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Spine (Back and Neck) Injuries and Conditions

There are many types of spine injuries and conditions. Symptoms such as neck pain, back pain, stiffness or posture problems should be assessed by an expert spine physician to determine appropriate treatment. In most cases, to help make a diagnosis, imaging tests (such as X-rays, low-dose radiation EOS images or MRIs) should also be conducted and reviewed by a radiologist with musculoskeletal expertise. Learn more below.

 

What kind of doctor treats back pain?

This depends on your condition or symptoms. If you have no obvious injury that would explain your pain, a good place to start may be to see a physiatrist – a specialist in physical medicine. This type of doctor can diagnose back pain problems and determine whether physical therapy or other nonsurgical treatments may help you. A physiatrist may also refer you to an spine surgeon, pain management doctor or other type of back specialist if appropriate.

A spine surgeon who specializes in spine conditions can treat alignment problems and damage to bones or discs of the spine that may be causing back pain. The spine surgeon can also treat complex spine fractures and injuries to the nerves of the spinal cord. Some injuries or conditions may require treatment by an interdisciplinary team of orthopedic or neurologic spine surgeons, pain management doctors, neurologists and/or physical therapists.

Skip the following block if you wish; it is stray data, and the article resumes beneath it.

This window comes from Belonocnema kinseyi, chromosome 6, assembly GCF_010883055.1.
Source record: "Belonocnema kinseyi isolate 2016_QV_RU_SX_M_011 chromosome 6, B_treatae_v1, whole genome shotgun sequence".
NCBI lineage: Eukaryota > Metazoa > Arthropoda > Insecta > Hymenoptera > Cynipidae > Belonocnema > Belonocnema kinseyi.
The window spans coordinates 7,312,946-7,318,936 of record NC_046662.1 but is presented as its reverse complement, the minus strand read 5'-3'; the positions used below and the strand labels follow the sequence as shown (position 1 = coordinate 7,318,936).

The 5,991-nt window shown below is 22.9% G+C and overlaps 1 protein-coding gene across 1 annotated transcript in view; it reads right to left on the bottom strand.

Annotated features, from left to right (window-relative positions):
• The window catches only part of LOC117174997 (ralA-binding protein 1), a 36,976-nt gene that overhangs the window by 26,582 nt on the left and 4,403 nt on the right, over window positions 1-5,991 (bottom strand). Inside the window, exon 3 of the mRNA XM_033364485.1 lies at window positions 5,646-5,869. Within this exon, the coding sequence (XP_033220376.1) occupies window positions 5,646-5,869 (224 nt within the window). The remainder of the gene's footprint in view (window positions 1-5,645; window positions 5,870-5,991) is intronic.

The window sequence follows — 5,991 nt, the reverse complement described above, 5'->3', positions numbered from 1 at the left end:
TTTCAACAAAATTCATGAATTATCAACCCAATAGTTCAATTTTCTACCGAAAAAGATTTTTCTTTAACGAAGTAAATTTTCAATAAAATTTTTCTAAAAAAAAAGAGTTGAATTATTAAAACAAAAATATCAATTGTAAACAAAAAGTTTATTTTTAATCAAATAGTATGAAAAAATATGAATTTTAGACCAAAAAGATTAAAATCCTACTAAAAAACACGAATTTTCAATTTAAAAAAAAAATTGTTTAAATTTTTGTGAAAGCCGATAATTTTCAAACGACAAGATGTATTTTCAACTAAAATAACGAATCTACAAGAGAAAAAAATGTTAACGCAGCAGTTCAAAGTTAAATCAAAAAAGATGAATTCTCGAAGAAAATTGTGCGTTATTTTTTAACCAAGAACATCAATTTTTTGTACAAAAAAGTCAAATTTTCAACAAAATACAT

In addition to physical damage caused by injuries or spine conditions, degenerative and autoimmune conditions can also create back pain. Rheumatologists treat low back pain and are especially interested in evaluating patients for possible inflammatory disease that can cause it, such as ankylosing spondylitis. Explore the content below to learn more.

Spine anatomy

The bones that compose the spine (or backbone) are divided into four basic segments. From top to bottom, these are:

  • The cervical spine (the neck) – the first seven vertebrae located just below the skull
  • The thoracic spine – the 12 vertebrae of the upper back
  • The lumbar spine – the five vertebrae of the lower back
  • The sacral spine – composed of a triangular structure called the sacrum (five individual vertebrae that fuse together between the age of 18 and 30) and the coccyx (commonly called the tailbone and composed of three to five individual vertebrae, some of which may fuse together in adulthood)

Image: Graphic of spine anatomy with segments and structures labeled.

 

Spine animations library

Watch videos that illustrate and explain various spinal conditions and injuries, including surgical treatments. (Each surgical animation provides only a general overview of a particular orthopedic procedure. HSS surgeons tailor each operation to the individual patient.)

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